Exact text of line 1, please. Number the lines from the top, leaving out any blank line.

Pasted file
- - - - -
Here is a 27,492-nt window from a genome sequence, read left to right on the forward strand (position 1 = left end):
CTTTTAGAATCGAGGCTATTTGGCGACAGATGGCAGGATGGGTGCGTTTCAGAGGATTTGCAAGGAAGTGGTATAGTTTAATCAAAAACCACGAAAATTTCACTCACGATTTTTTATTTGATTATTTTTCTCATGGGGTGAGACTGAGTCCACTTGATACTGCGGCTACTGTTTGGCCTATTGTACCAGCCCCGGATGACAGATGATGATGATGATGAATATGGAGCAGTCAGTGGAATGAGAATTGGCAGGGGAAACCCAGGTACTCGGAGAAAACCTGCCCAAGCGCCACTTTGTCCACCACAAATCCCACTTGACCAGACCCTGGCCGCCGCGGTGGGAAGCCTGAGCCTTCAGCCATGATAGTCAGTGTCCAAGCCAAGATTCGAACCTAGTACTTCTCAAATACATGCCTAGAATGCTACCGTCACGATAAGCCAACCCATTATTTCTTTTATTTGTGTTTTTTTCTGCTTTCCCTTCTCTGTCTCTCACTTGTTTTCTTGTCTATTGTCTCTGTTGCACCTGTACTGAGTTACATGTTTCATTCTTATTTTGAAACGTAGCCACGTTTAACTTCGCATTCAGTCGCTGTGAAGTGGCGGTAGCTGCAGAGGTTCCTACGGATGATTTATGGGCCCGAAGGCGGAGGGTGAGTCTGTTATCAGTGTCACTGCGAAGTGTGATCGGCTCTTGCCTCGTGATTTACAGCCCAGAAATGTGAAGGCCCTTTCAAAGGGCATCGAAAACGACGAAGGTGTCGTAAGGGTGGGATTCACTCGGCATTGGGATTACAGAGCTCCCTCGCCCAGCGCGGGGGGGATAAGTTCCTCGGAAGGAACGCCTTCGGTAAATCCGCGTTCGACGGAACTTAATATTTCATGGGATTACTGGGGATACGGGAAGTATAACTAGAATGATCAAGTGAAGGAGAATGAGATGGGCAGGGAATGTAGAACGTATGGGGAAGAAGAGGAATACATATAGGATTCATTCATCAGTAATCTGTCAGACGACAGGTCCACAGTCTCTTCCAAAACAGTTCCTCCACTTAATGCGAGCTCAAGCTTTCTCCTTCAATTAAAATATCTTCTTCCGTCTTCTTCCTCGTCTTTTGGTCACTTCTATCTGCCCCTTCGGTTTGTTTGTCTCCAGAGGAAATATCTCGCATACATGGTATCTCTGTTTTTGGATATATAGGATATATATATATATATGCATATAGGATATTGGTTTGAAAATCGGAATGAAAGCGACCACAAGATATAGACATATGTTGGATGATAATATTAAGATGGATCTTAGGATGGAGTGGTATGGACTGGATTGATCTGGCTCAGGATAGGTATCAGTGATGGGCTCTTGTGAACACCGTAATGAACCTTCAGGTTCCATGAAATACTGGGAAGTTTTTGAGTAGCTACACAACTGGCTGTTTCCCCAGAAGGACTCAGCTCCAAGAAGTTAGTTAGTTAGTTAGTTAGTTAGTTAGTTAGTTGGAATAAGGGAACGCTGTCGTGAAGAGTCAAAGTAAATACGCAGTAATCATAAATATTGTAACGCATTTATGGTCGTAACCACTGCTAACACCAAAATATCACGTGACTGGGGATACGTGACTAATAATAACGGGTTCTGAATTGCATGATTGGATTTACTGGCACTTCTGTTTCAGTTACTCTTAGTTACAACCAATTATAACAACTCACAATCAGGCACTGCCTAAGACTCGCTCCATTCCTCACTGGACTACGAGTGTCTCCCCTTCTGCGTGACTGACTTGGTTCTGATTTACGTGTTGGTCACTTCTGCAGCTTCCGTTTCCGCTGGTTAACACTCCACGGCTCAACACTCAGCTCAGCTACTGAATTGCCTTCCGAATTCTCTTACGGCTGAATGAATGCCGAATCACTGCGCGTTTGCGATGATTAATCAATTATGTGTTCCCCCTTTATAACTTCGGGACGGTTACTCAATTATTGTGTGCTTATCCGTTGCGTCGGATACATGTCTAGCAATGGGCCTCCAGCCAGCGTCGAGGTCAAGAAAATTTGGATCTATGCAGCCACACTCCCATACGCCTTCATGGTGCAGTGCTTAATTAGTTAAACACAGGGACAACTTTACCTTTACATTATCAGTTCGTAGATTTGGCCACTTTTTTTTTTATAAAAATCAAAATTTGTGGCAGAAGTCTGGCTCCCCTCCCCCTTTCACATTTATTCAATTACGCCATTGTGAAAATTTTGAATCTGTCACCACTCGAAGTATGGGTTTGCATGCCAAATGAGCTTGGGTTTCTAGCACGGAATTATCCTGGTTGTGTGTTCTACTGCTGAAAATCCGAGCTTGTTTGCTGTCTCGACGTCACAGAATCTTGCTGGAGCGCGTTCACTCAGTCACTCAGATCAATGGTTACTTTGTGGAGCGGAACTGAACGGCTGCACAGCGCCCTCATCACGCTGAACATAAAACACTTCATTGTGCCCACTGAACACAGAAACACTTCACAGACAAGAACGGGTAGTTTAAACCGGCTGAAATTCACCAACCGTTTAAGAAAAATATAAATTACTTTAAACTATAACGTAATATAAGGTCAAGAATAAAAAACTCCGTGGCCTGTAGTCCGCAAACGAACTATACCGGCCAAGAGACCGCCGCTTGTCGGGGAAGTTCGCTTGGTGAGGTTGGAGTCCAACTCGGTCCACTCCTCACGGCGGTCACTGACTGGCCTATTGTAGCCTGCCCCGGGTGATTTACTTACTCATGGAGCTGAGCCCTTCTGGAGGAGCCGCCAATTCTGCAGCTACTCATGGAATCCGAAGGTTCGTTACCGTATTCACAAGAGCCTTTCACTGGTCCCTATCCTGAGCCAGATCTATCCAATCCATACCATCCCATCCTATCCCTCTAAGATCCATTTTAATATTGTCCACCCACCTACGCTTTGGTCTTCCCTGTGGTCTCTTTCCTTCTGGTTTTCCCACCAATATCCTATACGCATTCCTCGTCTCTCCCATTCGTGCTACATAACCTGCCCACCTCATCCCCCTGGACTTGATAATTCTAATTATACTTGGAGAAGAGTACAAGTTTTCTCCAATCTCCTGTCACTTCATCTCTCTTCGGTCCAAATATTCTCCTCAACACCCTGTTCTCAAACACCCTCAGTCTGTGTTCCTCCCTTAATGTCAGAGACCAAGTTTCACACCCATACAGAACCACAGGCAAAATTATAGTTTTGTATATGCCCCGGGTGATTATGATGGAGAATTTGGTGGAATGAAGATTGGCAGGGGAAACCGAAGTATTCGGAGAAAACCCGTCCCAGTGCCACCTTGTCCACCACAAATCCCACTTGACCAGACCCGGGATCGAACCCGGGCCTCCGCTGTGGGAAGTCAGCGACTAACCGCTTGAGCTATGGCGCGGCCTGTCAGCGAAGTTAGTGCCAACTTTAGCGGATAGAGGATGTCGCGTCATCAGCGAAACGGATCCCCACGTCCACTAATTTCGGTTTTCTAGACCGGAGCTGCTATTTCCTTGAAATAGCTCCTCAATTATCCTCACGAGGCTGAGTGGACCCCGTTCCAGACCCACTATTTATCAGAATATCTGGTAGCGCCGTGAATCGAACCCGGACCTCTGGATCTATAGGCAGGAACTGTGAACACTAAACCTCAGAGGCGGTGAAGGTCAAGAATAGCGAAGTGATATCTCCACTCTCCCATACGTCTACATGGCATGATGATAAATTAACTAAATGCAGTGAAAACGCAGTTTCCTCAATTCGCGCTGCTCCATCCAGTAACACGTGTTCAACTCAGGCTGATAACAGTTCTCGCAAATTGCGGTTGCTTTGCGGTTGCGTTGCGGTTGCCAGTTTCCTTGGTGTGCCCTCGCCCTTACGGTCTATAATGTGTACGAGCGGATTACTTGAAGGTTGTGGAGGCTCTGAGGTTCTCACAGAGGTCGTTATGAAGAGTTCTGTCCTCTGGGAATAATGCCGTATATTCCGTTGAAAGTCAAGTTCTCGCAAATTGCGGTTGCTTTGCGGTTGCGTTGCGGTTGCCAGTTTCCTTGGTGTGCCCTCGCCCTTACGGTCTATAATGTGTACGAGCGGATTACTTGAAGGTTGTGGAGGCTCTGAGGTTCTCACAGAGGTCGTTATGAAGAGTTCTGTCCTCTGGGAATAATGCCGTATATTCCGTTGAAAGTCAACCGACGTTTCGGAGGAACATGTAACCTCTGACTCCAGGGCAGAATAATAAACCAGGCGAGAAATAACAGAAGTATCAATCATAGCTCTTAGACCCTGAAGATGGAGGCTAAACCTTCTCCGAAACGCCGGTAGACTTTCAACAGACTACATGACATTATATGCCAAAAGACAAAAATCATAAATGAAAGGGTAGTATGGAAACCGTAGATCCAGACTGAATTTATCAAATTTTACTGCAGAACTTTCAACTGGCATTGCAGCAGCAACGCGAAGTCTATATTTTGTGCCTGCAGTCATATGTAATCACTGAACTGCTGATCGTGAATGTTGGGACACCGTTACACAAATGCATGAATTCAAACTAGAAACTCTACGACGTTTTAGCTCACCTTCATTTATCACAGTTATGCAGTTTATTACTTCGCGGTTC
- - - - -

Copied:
Here is a 27,492-nt window from a genome sequence, read left to right on the forward strand (position 1 = left end):